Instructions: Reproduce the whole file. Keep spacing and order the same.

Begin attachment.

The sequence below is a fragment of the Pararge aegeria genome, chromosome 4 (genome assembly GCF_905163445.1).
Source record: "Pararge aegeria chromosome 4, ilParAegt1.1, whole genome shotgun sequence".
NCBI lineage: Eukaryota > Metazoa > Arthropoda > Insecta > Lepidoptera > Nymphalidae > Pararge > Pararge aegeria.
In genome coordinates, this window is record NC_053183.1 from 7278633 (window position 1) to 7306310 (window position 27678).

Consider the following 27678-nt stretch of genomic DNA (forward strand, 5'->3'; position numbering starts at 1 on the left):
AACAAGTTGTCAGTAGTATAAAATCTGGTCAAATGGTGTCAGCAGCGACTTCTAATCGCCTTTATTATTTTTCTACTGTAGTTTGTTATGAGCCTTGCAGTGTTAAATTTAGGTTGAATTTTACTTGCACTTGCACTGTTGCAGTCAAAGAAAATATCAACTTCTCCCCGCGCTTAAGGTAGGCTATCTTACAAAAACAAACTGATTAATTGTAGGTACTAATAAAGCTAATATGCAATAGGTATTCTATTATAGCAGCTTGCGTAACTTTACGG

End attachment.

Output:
The sequence below is a fragment of the Pararge aegeria genome, chromosome 4 (genome assembly GCF_905163445.1).
Source record: "Pararge aegeria chromosome 4, ilParAegt1.1, whole genome shotgun sequence".
NCBI lineage: Eukaryota > Metazoa > Arthropoda > Insecta > Lepidoptera > Nymphalidae > Pararge > Pararge aegeria.
In genome coordinates, this window is record NC_053183.1 from 7278633 (window position 1) to 7306310 (window position 27678).

Consider the following 27678-nt stretch of genomic DNA (forward strand, 5'->3'; position numbering starts at 1 on the left):
AACAAGTTGTCAGTAGTATAAAATCTGGTCAAATGGTGTCAGCAGCGACTTCTAATCGCCTTTATTATTTTTCTACTGTAGTTTGTTATGAGCCTTGCAGTGTTAAATTTAGGTTGAATTTTACTTGCACTTGCACTGTTGCAGTCAAAGAAAATATCAACTTCTCCCCGCGCTTAAGGTAGGCTATCTTACAAAAACAAACTGATTAATTGTAGGTACTAATAAAGCTAATATGCAATAGGTATTCTATTATAGCAGCTTGCGTAACTTTACGG